Perceptual learning

Perceptual learning is learning to see. For example, it needs years of perceptual learning and thousands of presentations of MRI/X-ray scans before radiologists can easily spot a tumour. Usually, perceptual learning is described by neural networks. Each presentation of a stimulus (e.g., MRI-scan) changes synaptic weights in the visual brain according to a learning rule, e.g., Hebbian learning. In these models, learning is fully determined by the sequence of stimuli and the learning rule. In some way, humans are slaves of their experiences.

However, purely experience-dependent learning would lead to learning many behaviourally irrelevant tasks. We showed by combinatorial reasoning that only a tiny fraction of all possible tasks can be learned and that, for this reason, we can only learn what we “want” to learn. A counter-intuitive implication of this “combinatorial learning” is that we all perceive the world differently (Key Publication: Herzog & Esfeld, 2007). In addition, we have shown that perceptual learning can even occur when observers just imagined stimuli ruling out most neural network models of perceptual learning where, as mentioned, only stimulus presentation matters (Key Publications: Tartaglia, Bamert, Mast & Herzog, 2009; see also Tartaglia, Bamert, Herzog & Mast, 2012; Mast, Tartaglia & Herzog, 2012). We are not slaves of stimulus exposure. To the contrary, the conscious mind constitutes itself through perceptual learning.

The role of transfer and roving. Perceptual learning is very specific. For example, observers train to discriminate the horizontal offset direction of two vertical bars (vernier offset discrimination). Performance improves significantly with about 1600 trials. When the bars are rotated by 90 degrees, there is no transfer of learning. Observers need to train again. Interestingly, perceptual learning is specific even for the motor response (Grzeczkowski et al., 2017, 2019; see also Szumska et al., 2016) and can partly occur without consciousness (Galiussi et al., 2018). The lack of transfer is interesting for academic purposes, however, a no-go for practical applications. For example, to counteract the effects of aging on perception, tests are desirable, which transfer across many stimulus dimensions. Interestingly, it seems that with the right amount of training trials, transfer can occur. We found, there is neither learning nor transfer for a few trials per session (160 trials for 10 sessions each). For many trials per session (800 trials for 2 sessions each), there is learning but no transfer. For an intermediate number (400 trials for 4 session each), there is both learning and transfer (Aberg, Tartaglia, & Herzog, 2009). And there is more. It is better to learn different tasks, that are similar, in different sessions than when presented intermingled, i.e., in so-called roving conditions (Aberg & Herzog, 2009; Tartaglia, Aberg & Herzog, 2009). In collaboration with the laboratory of Wulfram Gerstner (EPFL) and Henning Sprekeler (Berlin), we were able to mathematically explain why this is the case (Aberg, Fremaux, Gerstner & Sprekeler, 2012) and make a strong link to reinforcement learning and LTP (Aberg et al., 2012).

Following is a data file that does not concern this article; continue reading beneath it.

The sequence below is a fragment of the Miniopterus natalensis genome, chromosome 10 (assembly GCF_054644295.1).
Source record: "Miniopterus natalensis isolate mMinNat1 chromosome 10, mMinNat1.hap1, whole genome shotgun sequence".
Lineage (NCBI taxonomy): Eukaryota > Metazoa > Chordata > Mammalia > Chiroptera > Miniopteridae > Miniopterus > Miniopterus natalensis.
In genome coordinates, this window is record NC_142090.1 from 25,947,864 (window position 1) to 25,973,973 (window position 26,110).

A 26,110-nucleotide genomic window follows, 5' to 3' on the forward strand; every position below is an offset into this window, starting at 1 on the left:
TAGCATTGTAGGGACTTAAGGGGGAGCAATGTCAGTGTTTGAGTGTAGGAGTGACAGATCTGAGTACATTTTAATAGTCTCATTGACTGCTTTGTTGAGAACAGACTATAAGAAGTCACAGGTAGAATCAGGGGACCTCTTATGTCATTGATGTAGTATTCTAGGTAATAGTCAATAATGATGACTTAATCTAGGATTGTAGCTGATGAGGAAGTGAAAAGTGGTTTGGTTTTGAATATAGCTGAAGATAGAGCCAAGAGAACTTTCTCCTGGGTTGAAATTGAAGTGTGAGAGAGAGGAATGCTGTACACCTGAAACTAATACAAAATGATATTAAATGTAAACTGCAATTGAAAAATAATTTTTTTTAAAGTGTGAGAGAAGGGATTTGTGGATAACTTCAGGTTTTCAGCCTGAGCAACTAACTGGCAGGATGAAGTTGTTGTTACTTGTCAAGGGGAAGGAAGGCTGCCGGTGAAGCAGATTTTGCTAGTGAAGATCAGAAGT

Anesthesiology. We investigated whether perceptual learning can occur during anesthesia. The good news is: it cannot. Anesthesia is safe also for implicit learning (Aberg, Albrecht, Tartaglia, Farron, Soom & Herzog, 2009).

Reinforcement Learning (RL). RL is usually investigated with paradigms where each action is followed by immediate reward. We have introduced a paradigm for sequential decision making (Tartaglia et al., 2018) and shown that even non-Markovian tasks can be learned in humans (Clarke et al., 2016) and that there is clear evidence for an eligibility trace in humans (Lehman et al., 2019).


Philosophy and combinatorics of perceptual learning
Imagery perceptual learning
Transfer & Roving
Perceptual learning & Stress
Haptic perceptual learning
Reinforcement learning